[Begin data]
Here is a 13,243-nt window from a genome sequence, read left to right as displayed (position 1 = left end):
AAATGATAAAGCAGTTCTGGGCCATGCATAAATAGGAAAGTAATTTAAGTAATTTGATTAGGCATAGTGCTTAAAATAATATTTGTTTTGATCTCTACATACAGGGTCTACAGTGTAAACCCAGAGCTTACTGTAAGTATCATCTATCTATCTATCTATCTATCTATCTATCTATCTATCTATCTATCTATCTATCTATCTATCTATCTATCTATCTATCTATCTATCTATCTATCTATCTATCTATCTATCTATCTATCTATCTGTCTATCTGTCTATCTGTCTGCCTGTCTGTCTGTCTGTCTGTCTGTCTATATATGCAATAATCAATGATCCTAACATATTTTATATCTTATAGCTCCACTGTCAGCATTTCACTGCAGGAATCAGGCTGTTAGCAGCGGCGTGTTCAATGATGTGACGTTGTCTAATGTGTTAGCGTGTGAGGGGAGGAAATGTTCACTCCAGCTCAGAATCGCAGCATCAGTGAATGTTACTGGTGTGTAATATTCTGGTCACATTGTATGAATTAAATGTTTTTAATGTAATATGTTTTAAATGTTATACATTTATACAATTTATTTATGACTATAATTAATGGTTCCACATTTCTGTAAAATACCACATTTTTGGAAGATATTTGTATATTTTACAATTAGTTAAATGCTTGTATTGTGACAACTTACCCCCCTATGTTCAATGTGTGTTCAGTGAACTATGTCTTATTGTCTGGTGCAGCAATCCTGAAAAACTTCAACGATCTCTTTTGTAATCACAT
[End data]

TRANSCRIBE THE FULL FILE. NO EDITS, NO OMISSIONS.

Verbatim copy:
Here is a 13,243-nt window from a genome sequence, read left to right as displayed (position 1 = left end):
AAATGATAAAGCAGTTCTGGGCCATGCATAAATAGGAAAGTAATTTAAGTAATTTGATTAGGCATAGTGCTTAAAATAATATTTGTTTTGATCTCTACATACAGGGTCTACAGTGTAAACCCAGAGCTTACTGTAAGTATCATCTATCTATCTATCTATCTATCTATCTATCTATCTATCTATCTATCTATCTATCTATCTATCTATCTATCTATCTATCTATCTATCTATCTATCTATCTATCTATCTATCTATCTATCTATCTGTCTATCTGTCTATCTGTCTGCCTGTCTGTCTGTCTGTCTGTCTGTCTATATATGCAATAATCAATGATCCTAACATATTTTATATCTTATAGCTCCACTGTCAGCATTTCACTGCAGGAATCAGGCTGTTAGCAGCGGCGTGTTCAATGATGTGACGTTGTCTAATGTGTTAGCGTGTGAGGGGAGGAAATGTTCACTCCAGCTCAGAATCGCAGCATCAGTGAATGTTACTGGTGTGTAATATTCTGGTCACATTGTATGAATTAAATGTTTTTAATGTAATATGTTTTAAATGTTATACATTTATACAATTTATTTATGACTATAATTAATGGTTCCACATTTCTGTAAAATACCACATTTTTGGAAGATATTTGTATATTTTACAATTAGTTAAATGCTTGTATTGTGACAACTTACCCCCCTATGTTCAATGTGTGTTCAGTGAACTATGTCTTATTGTCTGGTGCAGCAATCCTGAAAAACTTCAACGATCTCTTTTGTAATCACAT